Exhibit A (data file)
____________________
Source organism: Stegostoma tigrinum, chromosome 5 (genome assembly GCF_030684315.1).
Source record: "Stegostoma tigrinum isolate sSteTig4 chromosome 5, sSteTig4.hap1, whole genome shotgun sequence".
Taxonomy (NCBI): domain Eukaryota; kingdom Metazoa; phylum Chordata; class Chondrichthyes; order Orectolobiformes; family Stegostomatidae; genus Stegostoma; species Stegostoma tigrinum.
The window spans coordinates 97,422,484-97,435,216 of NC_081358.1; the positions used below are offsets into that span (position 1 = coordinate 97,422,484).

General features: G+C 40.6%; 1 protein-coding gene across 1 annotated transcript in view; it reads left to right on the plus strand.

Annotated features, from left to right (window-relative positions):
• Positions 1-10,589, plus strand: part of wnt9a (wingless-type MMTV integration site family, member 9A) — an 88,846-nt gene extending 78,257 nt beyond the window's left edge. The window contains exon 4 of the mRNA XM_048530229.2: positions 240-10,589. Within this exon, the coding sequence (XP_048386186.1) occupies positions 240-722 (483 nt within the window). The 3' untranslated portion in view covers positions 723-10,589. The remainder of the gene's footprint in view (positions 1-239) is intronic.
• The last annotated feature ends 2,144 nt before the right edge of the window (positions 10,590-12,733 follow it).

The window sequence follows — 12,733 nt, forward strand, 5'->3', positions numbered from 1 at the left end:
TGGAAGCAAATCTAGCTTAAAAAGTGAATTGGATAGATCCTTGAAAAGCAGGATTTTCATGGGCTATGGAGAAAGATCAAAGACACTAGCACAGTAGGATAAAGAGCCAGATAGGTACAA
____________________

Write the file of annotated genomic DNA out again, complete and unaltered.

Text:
Source organism: Stegostoma tigrinum, chromosome 5 (genome assembly GCF_030684315.1).
Source record: "Stegostoma tigrinum isolate sSteTig4 chromosome 5, sSteTig4.hap1, whole genome shotgun sequence".
Taxonomy (NCBI): domain Eukaryota; kingdom Metazoa; phylum Chordata; class Chondrichthyes; order Orectolobiformes; family Stegostomatidae; genus Stegostoma; species Stegostoma tigrinum.
The window spans coordinates 97,422,484-97,435,216 of NC_081358.1; the positions used below are offsets into that span (position 1 = coordinate 97,422,484).

General features: G+C 40.6%; 1 protein-coding gene across 1 annotated transcript in view; it reads left to right on the plus strand.

Annotated features, from left to right (window-relative positions):
• Positions 1-10,589, plus strand: part of wnt9a (wingless-type MMTV integration site family, member 9A) — an 88,846-nt gene extending 78,257 nt beyond the window's left edge. The window contains exon 4 of the mRNA XM_048530229.2: positions 240-10,589. Within this exon, the coding sequence (XP_048386186.1) occupies positions 240-722 (483 nt within the window). The 3' untranslated portion in view covers positions 723-10,589. The remainder of the gene's footprint in view (positions 1-239) is intronic.
• The last annotated feature ends 2,144 nt before the right edge of the window (positions 10,590-12,733 follow it).

The window sequence follows — 12,733 nt, forward strand, 5'->3', positions numbered from 1 at the left end:
TGGAAGCAAATCTAGCTTAAAAAGTGAATTGGATAGATCCTTGAAAAGCAGGATTTTCATGGGCTATGGAGAAAGATCAAAGACACTAGCACAGTAGGATAAAGAGCCAGATAGGTACAA